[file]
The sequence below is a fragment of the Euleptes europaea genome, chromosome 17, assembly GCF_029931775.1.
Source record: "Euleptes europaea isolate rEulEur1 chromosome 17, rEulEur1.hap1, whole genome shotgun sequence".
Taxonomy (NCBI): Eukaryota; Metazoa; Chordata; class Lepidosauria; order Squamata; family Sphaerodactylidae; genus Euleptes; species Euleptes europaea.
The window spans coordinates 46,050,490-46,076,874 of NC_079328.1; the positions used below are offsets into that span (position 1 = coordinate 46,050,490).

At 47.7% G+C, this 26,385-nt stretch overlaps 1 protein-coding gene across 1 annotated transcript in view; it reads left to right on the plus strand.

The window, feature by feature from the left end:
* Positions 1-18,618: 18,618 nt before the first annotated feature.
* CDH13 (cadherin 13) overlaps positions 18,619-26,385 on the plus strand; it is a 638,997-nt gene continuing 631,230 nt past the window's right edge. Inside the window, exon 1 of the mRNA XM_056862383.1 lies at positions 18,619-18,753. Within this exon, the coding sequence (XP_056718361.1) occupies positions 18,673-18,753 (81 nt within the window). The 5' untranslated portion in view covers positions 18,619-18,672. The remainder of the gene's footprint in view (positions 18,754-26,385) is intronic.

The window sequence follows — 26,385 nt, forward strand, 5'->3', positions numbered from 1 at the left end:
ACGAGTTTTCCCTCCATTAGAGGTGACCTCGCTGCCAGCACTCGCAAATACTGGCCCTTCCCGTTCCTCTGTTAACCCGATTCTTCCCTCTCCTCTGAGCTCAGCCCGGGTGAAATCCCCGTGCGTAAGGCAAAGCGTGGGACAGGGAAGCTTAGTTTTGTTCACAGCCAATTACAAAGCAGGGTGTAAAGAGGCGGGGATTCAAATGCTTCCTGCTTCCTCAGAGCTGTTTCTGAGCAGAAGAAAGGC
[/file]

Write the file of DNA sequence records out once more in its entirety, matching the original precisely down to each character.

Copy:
The sequence below is a fragment of the Euleptes europaea genome, chromosome 17, assembly GCF_029931775.1.
Source record: "Euleptes europaea isolate rEulEur1 chromosome 17, rEulEur1.hap1, whole genome shotgun sequence".
Taxonomy (NCBI): Eukaryota; Metazoa; Chordata; class Lepidosauria; order Squamata; family Sphaerodactylidae; genus Euleptes; species Euleptes europaea.
The window spans coordinates 46,050,490-46,076,874 of NC_079328.1; the positions used below are offsets into that span (position 1 = coordinate 46,050,490).

At 47.7% G+C, this 26,385-nt stretch overlaps 1 protein-coding gene across 1 annotated transcript in view; it reads left to right on the plus strand.

The window, feature by feature from the left end:
* Positions 1-18,618: 18,618 nt before the first annotated feature.
* CDH13 (cadherin 13) overlaps positions 18,619-26,385 on the plus strand; it is a 638,997-nt gene continuing 631,230 nt past the window's right edge. Inside the window, exon 1 of the mRNA XM_056862383.1 lies at positions 18,619-18,753. Within this exon, the coding sequence (XP_056718361.1) occupies positions 18,673-18,753 (81 nt within the window). The 5' untranslated portion in view covers positions 18,619-18,672. The remainder of the gene's footprint in view (positions 18,754-26,385) is intronic.

The window sequence follows — 26,385 nt, forward strand, 5'->3', positions numbered from 1 at the left end:
ACGAGTTTTCCCTCCATTAGAGGTGACCTCGCTGCCAGCACTCGCAAATACTGGCCCTTCCCGTTCCTCTGTTAACCCGATTCTTCCCTCTCCTCTGAGCTCAGCCCGGGTGAAATCCCCGTGCGTAAGGCAAAGCGTGGGACAGGGAAGCTTAGTTTTGTTCACAGCCAATTACAAAGCAGGGTGTAAAGAGGCGGGGATTCAAATGCTTCCTGCTTCCTCAGAGCTGTTTCTGAGCAGAAGAAAGGC